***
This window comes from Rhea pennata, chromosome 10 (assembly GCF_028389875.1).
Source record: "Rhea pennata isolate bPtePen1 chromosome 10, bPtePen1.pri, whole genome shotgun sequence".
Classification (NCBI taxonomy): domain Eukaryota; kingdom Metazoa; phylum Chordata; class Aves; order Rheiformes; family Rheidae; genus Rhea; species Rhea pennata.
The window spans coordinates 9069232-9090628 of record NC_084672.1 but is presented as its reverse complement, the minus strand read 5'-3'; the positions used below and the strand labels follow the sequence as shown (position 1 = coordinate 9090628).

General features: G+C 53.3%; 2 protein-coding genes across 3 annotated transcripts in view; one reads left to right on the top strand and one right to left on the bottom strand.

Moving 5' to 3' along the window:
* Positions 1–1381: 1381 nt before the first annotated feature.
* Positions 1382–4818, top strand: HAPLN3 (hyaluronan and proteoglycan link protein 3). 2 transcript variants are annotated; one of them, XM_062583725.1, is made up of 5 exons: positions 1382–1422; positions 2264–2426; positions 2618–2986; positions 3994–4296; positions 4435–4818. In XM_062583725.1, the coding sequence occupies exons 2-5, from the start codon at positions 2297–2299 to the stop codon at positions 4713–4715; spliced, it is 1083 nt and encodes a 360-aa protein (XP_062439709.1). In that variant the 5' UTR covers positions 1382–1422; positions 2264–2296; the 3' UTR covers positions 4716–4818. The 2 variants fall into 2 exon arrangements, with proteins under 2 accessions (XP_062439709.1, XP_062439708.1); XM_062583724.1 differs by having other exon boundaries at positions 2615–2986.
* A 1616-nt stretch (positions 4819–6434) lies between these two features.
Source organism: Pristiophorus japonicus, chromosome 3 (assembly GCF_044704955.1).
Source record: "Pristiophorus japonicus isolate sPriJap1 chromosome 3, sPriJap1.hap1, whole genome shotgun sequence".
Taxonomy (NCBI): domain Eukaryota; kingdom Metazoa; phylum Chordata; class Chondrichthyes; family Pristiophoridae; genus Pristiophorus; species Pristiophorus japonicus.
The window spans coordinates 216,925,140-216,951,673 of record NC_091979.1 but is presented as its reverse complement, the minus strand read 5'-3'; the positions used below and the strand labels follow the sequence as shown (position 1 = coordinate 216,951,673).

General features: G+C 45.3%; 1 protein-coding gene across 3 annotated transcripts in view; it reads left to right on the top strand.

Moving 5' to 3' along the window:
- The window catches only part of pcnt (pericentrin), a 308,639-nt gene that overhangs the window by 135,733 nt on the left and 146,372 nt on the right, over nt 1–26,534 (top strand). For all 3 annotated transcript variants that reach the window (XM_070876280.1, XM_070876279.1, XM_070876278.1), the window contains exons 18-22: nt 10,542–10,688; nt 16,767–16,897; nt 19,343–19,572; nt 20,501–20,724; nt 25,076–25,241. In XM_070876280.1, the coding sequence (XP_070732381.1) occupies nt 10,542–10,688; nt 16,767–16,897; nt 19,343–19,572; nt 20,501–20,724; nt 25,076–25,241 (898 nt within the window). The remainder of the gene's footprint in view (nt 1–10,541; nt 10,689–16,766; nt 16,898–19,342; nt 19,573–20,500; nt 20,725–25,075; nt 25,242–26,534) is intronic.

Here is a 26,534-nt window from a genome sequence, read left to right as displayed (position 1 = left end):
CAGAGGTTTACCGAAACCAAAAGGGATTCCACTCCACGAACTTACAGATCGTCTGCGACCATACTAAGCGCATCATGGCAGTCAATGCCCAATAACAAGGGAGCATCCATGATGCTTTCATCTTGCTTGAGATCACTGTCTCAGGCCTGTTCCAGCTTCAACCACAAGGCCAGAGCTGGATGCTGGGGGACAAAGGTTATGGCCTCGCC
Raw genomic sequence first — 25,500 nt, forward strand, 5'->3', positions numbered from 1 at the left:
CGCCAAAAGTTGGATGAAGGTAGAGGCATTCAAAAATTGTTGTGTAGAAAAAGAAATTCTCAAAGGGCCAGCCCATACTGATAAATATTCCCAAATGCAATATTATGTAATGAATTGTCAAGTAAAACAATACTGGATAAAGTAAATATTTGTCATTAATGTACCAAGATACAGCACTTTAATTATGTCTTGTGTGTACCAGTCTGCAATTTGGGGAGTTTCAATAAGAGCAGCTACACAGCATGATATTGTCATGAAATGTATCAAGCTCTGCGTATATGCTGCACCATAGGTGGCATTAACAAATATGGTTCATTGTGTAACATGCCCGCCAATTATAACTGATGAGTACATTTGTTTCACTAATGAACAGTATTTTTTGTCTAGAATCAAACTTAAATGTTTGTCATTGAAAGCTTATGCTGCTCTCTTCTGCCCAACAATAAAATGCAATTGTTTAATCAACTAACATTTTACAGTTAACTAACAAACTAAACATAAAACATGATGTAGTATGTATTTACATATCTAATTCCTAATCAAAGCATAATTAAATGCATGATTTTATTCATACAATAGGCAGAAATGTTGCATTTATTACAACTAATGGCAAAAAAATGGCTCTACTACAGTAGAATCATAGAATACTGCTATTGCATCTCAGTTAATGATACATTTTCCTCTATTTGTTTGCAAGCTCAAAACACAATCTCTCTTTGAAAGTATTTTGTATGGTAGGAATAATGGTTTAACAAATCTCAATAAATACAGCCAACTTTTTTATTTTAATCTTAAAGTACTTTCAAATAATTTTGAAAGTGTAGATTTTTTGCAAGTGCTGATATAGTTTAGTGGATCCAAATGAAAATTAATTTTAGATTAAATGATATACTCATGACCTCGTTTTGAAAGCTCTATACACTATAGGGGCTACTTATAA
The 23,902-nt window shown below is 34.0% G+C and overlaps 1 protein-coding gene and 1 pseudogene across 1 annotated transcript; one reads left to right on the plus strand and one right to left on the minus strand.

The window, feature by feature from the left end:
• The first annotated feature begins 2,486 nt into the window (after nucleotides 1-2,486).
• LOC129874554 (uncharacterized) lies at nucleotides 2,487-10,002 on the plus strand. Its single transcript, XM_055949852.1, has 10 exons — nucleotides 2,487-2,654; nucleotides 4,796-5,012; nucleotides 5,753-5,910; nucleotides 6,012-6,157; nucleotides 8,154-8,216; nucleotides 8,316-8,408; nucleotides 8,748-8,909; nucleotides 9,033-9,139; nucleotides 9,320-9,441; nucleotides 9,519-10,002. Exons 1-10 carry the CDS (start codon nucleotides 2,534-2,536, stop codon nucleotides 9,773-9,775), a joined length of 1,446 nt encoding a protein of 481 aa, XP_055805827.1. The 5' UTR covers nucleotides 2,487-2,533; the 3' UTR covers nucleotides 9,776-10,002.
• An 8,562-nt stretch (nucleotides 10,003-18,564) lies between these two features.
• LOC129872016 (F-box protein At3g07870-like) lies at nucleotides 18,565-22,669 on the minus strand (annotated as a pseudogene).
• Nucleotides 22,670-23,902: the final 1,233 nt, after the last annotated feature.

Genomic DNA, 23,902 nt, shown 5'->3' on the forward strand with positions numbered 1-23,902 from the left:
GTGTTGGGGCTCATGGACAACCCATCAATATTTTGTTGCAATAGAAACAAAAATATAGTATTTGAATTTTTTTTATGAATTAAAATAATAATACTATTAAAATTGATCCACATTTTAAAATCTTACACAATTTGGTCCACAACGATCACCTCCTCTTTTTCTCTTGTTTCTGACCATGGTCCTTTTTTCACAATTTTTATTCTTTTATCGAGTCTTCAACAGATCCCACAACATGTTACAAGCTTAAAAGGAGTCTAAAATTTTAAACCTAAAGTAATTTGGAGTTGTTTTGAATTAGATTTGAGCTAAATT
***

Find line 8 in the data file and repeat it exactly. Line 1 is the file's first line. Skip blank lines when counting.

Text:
* Positions 1382–4818, top strand: HAPLN3 (hyaluronan and proteoglycan link protein 3). 2 transcript variants are annotated; one of them, XM_062583725.1, is made up of 5 exons: positions 1382–1422; positions 2264–2426; positions 2618–2986; positions 3994–4296; positions 4435–4818. In XM_062583725.1, the coding sequence occupies exons 2-5, from the start codon at positions 2297–2299 to the stop codon at positions 4713–4715; spliced, it is 1083 nt and encodes a 360-aa protein (XP_062439709.1). In that variant the 5' UTR covers positions 1382–1422; positions 2264–2296; the 3' UTR covers positions 4716–4818. The 2 variants fall into 2 exon arrangements, with proteins under 2 accessions (XP_062439709.1, XP_062439708.1); XM_062583724.1 differs by having other exon boundaries at positions 2615–2986.